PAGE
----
6. When you think of the mileage the show got out of Amy leaving Selina in season 4, to have her dump Selina’s campaign in an episode where they’re barely in a scene together feels really, really odd.

And it would make sense for Amy to jump onto Jonah’s campaign as a way to avoid her feelings about Dan and Selina, except that the show doesn’t let her express any feelings about Dan and Selina, so it winds up feeling…weirdly inconsequential. Like, it should be a big moment in the show – it should feel like a hard choice she has to make, at least emotionally, and yet…precisely because the show underplays it so much, the moment falls flat.

I think they’re afraid of giving Amy the feelings she should have – because it would take them to a very real emotional place, and the feelings might suffocate the comedy (though, it’s got to be possible to write Amy losing it on Dan the way he deserves and still be funny) – so we end up with a story structure that only makes sense if feelings that we never see depicted are driving Amy’s decisions. The show’s basically eating its own tail.

7. They tried the “Selina makes fun of millennials” angle in season 6 and it wasn’t funny then either. If they must do this, I wish they’d find a way to at least be witty about it. Julia Louis-Dreyfus almost makes it work, but she is doing some heavy lifting.

8. Selina and Tom James. “Curse your sudden yet inevitable betrayal.” How on earth did she not see that coming?

9. Jonah’s wife seems like such a genuinely nice person. I’m enjoying the actress.

10. So, did Buddy somehow successfully become Governor after Amy dumped him? That’s how they refer to him in the debate – but he wasn’t Governor when they met, just Secretary of State, so when did he get elected?

11. The Buzzfeed plotline feels…odd, coming so shortly after they fired all of their journalists.

12. If Leon hitting on pregnant Amy is all they’re going to do with that storyline from season 6, I wish they’d never introduced the damn thing. The comedy earlier on in Veep always came from the writers not losing track of the characters as real people, with recognisable psychology, even when they were doing something outlandish – not endlessly amping up their awfulness. It’s like everyone’s on coke.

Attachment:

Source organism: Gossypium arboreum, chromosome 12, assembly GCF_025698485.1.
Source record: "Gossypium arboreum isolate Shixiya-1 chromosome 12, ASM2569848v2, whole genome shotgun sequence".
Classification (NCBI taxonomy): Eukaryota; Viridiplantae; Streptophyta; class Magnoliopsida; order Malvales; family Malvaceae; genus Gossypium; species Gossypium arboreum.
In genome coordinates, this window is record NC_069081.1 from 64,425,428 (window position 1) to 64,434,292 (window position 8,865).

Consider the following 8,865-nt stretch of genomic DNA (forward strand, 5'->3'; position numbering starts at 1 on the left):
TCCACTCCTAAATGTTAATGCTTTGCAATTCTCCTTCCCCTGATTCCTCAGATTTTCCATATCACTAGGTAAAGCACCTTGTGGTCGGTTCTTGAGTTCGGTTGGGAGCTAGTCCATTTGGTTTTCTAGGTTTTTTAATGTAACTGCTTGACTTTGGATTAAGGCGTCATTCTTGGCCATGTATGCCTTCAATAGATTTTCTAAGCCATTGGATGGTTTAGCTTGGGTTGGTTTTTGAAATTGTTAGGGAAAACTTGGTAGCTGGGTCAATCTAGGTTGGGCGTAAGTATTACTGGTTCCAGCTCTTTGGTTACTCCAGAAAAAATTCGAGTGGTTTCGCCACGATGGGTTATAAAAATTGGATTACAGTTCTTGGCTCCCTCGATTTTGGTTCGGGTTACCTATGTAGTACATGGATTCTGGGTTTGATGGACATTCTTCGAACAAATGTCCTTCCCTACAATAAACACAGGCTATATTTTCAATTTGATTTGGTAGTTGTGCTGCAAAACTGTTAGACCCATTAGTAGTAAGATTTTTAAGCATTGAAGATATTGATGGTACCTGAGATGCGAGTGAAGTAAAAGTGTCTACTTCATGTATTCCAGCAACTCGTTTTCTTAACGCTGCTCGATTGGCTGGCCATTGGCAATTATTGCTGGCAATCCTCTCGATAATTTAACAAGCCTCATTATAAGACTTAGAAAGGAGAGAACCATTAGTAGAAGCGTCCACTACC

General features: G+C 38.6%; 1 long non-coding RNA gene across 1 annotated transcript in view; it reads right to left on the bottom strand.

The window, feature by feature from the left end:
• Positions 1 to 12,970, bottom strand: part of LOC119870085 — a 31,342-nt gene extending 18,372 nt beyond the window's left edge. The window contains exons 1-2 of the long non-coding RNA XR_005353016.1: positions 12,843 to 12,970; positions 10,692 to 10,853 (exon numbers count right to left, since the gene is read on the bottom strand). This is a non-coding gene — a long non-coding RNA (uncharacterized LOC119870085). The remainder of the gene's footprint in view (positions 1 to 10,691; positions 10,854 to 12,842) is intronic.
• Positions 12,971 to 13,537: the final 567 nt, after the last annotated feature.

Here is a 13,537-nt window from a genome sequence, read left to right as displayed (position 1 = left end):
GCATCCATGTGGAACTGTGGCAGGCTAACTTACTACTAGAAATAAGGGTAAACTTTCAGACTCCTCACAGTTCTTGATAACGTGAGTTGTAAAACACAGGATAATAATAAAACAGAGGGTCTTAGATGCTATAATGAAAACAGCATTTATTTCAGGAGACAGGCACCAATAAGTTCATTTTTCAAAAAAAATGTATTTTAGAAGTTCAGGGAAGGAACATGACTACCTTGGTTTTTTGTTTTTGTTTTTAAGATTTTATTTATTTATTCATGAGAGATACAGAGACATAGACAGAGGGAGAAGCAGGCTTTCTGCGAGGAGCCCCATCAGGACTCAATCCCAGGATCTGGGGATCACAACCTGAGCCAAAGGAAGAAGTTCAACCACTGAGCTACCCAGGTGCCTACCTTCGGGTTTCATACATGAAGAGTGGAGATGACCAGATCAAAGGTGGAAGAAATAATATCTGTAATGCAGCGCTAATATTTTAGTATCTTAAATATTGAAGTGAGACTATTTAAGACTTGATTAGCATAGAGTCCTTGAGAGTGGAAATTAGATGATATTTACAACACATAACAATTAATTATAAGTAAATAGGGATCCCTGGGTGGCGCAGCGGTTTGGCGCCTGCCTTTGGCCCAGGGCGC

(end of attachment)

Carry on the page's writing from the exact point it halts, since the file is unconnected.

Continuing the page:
13. The must cutting satire is the character of Kemi – who’s kind of an amalgam of Obama and Bernie Sanders, and completely, utterly vapid. Which is probably why the show pulls its punches with her – she made me miss Danny Chung precisely because that never happens with him.

14. If anyone has pics of Amy’s abortion outfit, please send them on for Veep style purposes.

I know there are still several episodes left a…

I know there are still several episodes left and anything can happen, but I’m confused by that photo we saw of the cast on the last day, where Amy is wearing white. Do you think Amy’s pregnant, or was it just a weird angle? Do you think Amy gets pregnant by someone else? Is there any chance it could be Dan’s? How do you think the finale spoiler fits into this?

Short answer: no idea

Long answer: I bloody hope so.

If they are going to give us such an upsetting context for Amy’s choice to have an abortion early on the show, with it being impossible to escape the feeling that it’s not a free choice, but one made under immense emotional pressure from Dan and Selina, it will be much easier to accept if she gets another chance at having the baby she seems to want.

Also, while you’re not wrong that it could just be a weird angle, I think Amy looks more pregnant in the white dress pic, than she did in any of the early season picture, and…we were right about them.

Any speculation I come regarding the ending feels like it is virtually guaranteed to be wrong, but I can see it going either way. I’ve always thought it’s possible to write Amy falling for someone who isn’t Dan, and who knows… maybe she blossoms, meets someone else, and moves on. Maybe Dan makes things up to her somehow, and handles a second pregnancy in a more mature manner (it would not be hard).

Maybe they end up together in the present, and then a flash forward shows that things fell apart at some point. Maybe, Amy discovers the pregnancy, instinctively tells Dan to fuck off because after the current shitshow she simply doesn’t want to take the risk of letting him in, and he marries a twenty-two year old as a kind of retaliation – in which case the ‘win’ Reid Scott has been referring to at the end of the show, is him finally sorting things out with Amy. (I should say, I don’t find the idea of him marrying a twenty-two year old palatable in any way – but it is marginally less repugnant of him to do it at forty then at fifty-five).